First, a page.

Rare finds buried no more, but still treasured, says N.L. metal-detecting enthusiast
Norman Marsh says he is doing his part to preserve a bit of history
The steady beep-beep of his machine is what keeps Norman Marsh of Random Island company most times on his treasure-unearthing excursions, and that suits him just fine.
"I love finding, digging up history and preserving it and showing it off basically," he says.
Finding long-lost items is a thrill, of course, but Marsh said it's the unknown that keeps drawing him back, too.
"Fields like this, you just never know what you're going to find on it," he said, while standing in a grassy area.
Marsh adopted the hobby following in his uncle's footsteps.
He said it isn't all intrigue and anticipation — sometimes the conditions can be downright difficult.
"Of course in the summer you got to deal with flies," he said, as those very insects buzzed around his head. "And the heat, it can be exhausting, right? "
But it's all worth it when the search turns up something good.
Marsh has a collection of silver and nickel items he has found, including five-cent pieces.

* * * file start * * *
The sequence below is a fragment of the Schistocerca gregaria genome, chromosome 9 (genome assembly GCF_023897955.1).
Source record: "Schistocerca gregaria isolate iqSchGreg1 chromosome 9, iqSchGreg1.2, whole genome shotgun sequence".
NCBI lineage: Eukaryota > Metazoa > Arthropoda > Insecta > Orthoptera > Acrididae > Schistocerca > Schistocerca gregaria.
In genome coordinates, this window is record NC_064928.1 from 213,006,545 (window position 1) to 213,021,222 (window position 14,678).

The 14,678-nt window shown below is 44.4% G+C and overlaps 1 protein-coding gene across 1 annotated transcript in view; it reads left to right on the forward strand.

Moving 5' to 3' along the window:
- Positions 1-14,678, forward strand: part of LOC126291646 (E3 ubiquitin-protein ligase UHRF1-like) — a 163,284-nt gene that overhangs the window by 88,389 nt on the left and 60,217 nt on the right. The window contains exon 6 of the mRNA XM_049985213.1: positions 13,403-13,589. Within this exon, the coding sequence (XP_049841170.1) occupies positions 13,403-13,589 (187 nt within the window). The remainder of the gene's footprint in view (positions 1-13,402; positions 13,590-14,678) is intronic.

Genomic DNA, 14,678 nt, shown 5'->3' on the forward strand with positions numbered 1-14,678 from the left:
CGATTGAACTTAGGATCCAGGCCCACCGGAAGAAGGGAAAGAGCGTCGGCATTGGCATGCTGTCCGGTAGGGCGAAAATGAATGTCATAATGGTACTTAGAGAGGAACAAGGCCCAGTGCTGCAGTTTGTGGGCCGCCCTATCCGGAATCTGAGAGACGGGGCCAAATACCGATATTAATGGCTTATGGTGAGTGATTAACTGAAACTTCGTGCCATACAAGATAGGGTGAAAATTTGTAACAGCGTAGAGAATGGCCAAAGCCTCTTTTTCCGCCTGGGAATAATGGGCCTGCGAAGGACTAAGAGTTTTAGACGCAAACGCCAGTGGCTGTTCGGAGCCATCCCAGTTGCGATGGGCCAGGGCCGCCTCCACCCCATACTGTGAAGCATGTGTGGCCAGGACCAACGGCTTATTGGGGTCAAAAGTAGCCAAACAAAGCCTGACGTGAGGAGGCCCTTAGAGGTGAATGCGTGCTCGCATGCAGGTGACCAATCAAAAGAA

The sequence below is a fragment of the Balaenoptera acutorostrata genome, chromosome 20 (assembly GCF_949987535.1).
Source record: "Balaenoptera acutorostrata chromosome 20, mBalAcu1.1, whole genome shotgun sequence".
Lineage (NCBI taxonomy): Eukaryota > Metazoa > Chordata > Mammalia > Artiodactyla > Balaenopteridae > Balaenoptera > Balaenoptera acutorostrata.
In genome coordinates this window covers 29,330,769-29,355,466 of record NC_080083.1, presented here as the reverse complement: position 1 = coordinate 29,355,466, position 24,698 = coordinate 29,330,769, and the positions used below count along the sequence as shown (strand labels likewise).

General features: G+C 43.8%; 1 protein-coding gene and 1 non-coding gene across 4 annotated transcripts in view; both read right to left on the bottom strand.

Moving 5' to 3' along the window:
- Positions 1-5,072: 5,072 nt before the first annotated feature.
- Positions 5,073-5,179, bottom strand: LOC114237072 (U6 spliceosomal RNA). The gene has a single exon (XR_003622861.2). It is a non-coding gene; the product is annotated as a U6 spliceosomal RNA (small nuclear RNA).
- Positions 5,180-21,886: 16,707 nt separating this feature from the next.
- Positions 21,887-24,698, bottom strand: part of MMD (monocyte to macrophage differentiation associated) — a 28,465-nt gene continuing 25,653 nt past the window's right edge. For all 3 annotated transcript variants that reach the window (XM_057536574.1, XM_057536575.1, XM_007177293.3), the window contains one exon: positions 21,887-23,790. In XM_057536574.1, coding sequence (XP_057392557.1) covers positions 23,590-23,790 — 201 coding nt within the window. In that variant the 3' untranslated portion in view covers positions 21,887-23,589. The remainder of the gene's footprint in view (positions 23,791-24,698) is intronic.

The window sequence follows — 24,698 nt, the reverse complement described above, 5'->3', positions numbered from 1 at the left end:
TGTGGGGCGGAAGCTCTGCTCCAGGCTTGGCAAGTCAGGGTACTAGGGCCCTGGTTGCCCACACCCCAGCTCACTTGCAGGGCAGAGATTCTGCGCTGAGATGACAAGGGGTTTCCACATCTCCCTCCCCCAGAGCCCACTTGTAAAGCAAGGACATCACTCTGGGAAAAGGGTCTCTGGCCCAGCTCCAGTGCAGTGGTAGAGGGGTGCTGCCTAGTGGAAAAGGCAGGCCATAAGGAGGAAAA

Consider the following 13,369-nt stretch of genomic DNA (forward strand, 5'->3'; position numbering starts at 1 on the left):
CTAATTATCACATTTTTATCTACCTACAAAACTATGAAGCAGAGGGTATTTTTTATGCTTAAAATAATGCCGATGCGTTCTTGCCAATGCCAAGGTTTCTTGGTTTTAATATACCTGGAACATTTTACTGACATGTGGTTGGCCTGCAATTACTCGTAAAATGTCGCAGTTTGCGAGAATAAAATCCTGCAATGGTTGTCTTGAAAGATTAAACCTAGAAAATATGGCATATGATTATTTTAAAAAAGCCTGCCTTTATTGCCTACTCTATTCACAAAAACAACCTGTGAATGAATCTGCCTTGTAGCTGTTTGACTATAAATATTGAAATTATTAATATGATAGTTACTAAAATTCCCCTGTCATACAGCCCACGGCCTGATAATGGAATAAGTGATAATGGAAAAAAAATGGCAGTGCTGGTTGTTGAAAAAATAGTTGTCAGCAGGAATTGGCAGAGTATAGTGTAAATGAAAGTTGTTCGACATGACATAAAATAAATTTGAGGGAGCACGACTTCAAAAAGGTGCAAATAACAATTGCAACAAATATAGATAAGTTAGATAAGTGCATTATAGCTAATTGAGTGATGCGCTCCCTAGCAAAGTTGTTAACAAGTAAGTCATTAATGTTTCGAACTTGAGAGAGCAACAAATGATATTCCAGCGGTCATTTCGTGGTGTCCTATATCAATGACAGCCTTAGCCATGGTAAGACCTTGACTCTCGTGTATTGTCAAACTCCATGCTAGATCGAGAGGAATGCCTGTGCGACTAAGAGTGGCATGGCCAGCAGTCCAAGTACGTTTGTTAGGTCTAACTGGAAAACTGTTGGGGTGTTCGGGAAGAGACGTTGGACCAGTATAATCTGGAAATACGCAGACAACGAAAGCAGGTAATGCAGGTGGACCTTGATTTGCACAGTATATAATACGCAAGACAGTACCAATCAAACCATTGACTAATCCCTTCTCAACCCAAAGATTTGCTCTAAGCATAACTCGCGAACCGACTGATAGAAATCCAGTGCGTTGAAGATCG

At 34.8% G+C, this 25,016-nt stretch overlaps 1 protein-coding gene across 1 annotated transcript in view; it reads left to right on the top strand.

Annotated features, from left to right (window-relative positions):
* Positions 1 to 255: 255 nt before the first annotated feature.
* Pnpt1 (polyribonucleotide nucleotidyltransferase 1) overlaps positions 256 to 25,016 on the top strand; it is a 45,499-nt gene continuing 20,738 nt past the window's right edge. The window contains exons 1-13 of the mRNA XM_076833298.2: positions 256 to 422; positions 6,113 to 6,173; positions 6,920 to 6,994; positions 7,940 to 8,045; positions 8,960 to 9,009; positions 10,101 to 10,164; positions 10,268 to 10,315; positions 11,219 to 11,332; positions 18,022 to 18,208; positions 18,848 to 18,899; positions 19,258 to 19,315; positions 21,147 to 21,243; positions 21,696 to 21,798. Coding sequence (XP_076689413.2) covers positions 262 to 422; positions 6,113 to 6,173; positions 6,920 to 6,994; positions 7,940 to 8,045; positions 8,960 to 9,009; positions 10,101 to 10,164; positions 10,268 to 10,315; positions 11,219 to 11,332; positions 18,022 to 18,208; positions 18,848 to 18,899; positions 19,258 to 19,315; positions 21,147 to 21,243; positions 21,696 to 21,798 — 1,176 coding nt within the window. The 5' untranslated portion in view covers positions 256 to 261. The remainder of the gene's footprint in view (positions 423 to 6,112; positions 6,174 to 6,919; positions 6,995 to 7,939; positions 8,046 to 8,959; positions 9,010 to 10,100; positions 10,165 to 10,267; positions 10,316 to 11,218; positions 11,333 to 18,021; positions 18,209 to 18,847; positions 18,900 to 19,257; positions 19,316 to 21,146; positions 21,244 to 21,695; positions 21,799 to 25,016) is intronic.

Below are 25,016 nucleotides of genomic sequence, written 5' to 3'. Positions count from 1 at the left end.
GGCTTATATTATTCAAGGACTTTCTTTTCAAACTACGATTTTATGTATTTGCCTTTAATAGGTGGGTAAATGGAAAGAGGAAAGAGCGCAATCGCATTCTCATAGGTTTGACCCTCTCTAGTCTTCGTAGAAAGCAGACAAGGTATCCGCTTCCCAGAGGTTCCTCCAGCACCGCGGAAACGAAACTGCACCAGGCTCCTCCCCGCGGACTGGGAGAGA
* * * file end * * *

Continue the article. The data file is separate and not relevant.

He remembers his first big find fondly.
"Just the same as winning the lottery, I was so excited finding this thing ... I couldn't believe it ," he said, holding a Newfoundland silver coin.
And like every collector, Marsh has his favourites, including a Newfoundland Regiment hat badge with a caribou.
"That's one of the best things I ever found ... it's a very special item to be found," he said, showing it off.
Marsh said finding copper items is always exciting because they won't be lost to the elements forever.
"They will wear down in Newfoundland soil," he said, noting its high acidity.
He will keep searching, in the hopes of unearthing more pieces of the past.
"Digging them up is just a thrill ... I like saving history as much as anybody else."
With files from Tyler Dunne and Central Morning